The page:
Stages of Lung Cancer: Just How Bad Is My Prognosis?For those with lung cancer, the stage the cancer has reached at the time of diagnosis can make a world of difference. Cancers are divided into different stages depending on how far it has spread from its place of origin in the body. For lung cancer, staging varies according to the type of cancer that was diagnosed.
Non-small cell lung cancer has a staging scale from 0 to IV, and small cell lung cancer has 2 main stages, called limited stage and extensive stage. Typically, cancers diagnosed at an early stage have a better chance of treatment being successful, which goes for all cancers. Determining the stage of lung cancer can be done through a variety of diagnostic tests your doctor can perform.
Non-small cell lung cancer stages
A non-small cell lung cancer diagnosed at stage 0 is the best possible outcome, and is often referred to as carcinoma in situ. This means abnormal cells were found in the lining of the air passages. Over time, these cells have the potential to grow through that lining. If this happens, the cancer may then spread relatively quickly.
According to the National Cancer Institute, stage I non-small cell lung cancer has two sub-stages, IA and IB. A cancer diagnosed in stage IA means a tumor is in the lungs and is less than three centimeters in size. If stage IB is diagnosed, the cancer hasn’t yet breached the lymph nodes. The tumor in this stage may be between three and five centimeters in length. This diagnosis may also mean cancer has spread to the area of the bronchus nearest the trachea or the membrane covering the innermost lining of the lung.
Stage II non-small cell lung cancer is also divided into two sub-stages, IIA and IIB. Stage IIA means the cancer has reached the lymph nodes nearest the lung where the cancer originated. If the cancer hasn’t reached the lymph nodes, stage IIB may still be diagnosed. This would require that either the tumor be between five and seven centimeters long or that the cancer has spread to the bronchus away from the trachea.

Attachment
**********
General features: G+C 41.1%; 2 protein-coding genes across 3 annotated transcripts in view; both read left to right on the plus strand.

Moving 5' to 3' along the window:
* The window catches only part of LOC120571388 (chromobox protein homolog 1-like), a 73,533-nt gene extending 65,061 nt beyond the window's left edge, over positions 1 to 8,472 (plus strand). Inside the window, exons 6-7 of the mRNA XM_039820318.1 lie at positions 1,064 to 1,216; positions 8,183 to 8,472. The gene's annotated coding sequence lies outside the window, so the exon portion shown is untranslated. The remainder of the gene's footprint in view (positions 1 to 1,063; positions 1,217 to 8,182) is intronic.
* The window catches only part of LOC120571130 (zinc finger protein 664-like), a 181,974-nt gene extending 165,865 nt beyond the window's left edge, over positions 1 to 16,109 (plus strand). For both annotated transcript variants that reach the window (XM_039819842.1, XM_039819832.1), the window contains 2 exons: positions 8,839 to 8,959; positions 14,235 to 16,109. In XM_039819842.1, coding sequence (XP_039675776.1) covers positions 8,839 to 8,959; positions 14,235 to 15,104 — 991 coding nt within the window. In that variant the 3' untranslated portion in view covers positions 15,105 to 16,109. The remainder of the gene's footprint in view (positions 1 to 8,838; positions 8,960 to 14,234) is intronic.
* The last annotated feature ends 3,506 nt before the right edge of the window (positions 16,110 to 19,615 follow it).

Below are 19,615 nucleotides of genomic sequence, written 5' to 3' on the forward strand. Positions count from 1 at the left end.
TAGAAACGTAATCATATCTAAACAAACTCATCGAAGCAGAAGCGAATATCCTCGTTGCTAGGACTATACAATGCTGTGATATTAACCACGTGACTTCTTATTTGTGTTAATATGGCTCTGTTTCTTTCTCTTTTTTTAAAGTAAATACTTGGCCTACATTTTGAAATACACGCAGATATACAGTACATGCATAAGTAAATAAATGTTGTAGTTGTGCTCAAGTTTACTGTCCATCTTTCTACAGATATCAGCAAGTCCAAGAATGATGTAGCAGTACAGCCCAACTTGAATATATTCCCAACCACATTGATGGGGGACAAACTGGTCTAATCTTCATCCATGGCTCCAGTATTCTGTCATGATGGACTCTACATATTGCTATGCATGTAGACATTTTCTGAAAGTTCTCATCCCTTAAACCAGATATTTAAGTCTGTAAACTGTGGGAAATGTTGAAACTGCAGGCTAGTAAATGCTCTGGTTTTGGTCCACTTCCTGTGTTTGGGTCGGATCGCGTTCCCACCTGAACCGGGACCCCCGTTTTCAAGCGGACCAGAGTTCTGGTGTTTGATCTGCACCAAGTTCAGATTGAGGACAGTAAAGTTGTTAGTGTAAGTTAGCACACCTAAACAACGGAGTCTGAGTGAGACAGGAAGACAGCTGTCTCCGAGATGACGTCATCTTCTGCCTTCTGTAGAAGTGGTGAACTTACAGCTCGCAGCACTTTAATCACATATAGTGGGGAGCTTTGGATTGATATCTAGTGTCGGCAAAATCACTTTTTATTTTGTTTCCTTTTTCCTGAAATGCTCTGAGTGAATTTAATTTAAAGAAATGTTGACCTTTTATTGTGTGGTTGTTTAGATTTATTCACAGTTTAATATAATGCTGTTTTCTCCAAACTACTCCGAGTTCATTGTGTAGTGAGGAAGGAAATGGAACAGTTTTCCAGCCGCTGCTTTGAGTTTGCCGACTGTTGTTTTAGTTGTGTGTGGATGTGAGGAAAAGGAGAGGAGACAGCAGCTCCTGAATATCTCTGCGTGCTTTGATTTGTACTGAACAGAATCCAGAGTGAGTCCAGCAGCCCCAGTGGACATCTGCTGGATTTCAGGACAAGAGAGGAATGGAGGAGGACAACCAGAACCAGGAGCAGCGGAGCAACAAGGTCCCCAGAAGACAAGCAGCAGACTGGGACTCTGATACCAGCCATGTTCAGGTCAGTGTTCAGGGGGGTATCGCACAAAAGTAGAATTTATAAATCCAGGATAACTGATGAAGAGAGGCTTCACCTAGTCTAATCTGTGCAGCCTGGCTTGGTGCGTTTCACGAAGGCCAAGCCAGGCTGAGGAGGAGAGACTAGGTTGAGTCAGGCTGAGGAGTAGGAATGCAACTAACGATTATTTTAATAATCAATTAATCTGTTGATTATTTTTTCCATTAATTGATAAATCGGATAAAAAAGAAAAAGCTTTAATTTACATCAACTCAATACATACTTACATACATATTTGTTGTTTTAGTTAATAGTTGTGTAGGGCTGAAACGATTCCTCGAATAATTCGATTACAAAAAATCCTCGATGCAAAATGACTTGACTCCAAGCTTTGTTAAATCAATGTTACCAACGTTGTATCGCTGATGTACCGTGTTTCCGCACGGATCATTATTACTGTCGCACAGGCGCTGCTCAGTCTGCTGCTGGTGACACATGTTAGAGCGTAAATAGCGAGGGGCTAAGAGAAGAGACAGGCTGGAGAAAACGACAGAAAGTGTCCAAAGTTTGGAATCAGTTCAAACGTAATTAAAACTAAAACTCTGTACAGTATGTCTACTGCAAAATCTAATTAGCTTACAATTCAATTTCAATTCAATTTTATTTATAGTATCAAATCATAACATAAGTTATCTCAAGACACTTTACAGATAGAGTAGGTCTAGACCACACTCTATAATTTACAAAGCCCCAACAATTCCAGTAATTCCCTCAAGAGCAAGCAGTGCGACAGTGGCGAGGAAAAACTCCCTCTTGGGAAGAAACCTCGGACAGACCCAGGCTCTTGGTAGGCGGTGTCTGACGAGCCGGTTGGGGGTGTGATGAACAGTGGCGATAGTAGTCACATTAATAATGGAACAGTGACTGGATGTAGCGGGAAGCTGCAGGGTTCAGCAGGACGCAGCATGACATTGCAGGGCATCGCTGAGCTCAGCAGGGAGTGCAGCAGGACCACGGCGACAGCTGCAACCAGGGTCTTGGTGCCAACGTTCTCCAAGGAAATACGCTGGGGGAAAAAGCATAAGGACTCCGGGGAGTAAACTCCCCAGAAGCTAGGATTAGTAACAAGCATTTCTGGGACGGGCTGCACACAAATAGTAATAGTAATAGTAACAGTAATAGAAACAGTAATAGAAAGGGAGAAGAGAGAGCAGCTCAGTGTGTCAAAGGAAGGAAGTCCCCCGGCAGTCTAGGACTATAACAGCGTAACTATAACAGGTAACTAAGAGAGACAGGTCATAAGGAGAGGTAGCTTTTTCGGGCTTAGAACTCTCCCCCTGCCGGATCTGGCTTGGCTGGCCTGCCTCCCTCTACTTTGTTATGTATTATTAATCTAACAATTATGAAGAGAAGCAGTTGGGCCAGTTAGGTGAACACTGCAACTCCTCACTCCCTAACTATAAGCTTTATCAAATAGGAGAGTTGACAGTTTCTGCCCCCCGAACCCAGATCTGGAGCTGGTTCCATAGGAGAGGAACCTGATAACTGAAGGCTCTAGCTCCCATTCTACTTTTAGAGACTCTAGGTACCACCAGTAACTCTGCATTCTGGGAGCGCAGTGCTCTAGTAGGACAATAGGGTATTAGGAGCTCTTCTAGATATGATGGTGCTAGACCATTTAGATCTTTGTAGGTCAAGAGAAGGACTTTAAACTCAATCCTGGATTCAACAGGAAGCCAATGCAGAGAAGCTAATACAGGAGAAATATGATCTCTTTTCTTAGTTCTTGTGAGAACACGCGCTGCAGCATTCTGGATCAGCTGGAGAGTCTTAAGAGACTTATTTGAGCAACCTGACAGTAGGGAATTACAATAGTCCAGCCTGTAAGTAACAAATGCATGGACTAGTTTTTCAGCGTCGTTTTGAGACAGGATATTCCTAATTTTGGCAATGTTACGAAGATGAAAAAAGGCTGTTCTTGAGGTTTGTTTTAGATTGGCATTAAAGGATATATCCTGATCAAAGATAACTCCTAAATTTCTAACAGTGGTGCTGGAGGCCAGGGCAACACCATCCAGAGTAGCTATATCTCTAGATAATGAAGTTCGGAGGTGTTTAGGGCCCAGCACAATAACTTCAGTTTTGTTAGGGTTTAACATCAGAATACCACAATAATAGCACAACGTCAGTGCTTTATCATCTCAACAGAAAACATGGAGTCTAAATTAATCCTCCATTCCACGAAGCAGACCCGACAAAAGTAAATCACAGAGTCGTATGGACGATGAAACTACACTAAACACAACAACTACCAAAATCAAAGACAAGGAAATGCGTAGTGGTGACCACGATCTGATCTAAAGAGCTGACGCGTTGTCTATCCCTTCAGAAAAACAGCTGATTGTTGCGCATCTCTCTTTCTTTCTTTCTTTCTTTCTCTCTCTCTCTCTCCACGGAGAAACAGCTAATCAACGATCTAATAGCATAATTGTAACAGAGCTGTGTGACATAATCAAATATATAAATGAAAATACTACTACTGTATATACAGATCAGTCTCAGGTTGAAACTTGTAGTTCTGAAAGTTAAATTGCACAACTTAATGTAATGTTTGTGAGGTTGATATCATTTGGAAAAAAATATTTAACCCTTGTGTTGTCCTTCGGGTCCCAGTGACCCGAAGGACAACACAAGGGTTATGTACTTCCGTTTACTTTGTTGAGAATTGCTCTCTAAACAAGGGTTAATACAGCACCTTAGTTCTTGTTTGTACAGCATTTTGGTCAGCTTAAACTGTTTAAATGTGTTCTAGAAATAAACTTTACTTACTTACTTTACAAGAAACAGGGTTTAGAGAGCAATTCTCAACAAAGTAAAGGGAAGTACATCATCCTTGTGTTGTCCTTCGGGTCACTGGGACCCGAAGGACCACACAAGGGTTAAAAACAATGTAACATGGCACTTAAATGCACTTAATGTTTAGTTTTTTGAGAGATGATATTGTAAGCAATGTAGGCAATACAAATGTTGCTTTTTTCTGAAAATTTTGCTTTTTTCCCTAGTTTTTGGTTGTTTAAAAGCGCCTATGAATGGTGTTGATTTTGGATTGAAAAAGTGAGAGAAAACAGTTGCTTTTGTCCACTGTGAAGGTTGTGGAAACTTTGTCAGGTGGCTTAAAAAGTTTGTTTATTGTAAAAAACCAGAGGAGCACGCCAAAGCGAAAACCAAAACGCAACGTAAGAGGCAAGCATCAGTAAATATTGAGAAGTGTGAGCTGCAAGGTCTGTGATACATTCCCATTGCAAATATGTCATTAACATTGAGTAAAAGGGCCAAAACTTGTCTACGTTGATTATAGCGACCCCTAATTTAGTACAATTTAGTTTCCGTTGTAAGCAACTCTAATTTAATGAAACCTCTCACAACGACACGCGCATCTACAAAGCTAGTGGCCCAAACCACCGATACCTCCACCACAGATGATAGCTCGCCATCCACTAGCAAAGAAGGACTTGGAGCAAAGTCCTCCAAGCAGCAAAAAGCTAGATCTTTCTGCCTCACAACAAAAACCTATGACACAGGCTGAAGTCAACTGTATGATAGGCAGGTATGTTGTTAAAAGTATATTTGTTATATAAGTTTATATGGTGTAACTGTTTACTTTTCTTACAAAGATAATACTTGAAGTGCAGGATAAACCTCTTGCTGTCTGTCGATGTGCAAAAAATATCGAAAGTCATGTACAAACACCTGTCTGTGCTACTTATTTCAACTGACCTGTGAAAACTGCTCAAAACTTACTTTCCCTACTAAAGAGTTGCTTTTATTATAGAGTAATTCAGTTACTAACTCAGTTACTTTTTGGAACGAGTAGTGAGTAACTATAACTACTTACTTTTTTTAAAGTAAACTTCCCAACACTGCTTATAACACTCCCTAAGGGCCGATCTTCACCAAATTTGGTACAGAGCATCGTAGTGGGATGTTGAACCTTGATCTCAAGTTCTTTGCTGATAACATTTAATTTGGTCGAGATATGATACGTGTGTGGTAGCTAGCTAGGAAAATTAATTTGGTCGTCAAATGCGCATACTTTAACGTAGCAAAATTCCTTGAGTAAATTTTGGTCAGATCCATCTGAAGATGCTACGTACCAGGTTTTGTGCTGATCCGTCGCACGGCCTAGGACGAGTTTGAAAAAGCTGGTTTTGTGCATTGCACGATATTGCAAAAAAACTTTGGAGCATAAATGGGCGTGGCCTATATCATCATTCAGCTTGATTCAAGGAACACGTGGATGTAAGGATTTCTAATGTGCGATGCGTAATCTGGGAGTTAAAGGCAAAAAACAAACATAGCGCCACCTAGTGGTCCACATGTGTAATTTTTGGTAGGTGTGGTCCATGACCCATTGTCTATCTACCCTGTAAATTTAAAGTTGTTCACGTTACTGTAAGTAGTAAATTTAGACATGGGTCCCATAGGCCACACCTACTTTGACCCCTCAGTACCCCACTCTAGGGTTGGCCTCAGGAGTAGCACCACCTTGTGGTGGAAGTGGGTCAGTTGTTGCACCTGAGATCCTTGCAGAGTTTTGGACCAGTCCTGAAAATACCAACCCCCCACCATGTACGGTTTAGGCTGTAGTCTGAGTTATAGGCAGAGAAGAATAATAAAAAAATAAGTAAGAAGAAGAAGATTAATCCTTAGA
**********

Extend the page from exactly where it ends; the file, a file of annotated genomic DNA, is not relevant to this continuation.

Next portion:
For a diagnosis of stage III, sub-stage IIIA has three sub-stages of its own. These classifications depend on a multitude of factors, such as the size of the tumor, which lymph nodes have contracted the cancer, and where the tumor is located. There are two parts to sub-stage IIIB which depend on the same factors as IIIA. However, in stage IIIB, a doctor feels the tumor is beyond the simple means of surgical extraction.
The most serious diagnosis for non-small cell lung cancer is at stage IV. At this stage, the tumor can be any size, and the lymph nodes have most likely contracted the disease. This stage can also mean that a tumor has been discovered in both lungs. If lung cancer has developed far enough to spread to any distant parts of the body, it has reached stage IV.
Advanced stages of lung cancer are less treatable than those discovered early. If you or a loved one has been diagnosed with lung cancer and feel it should have been detected sooner by your doctor in Georgia, contact an experienced Atlanta lung cancer lawyer at the Dover Law Firm at 770-518-1133 to schedule a free consultation. Also available to you upon request are many useful resources on cancer and medical malpractice, such as our free book, I Have Cancer…Should It Have Been Caught Earlier? as well as our special report on lung cancer.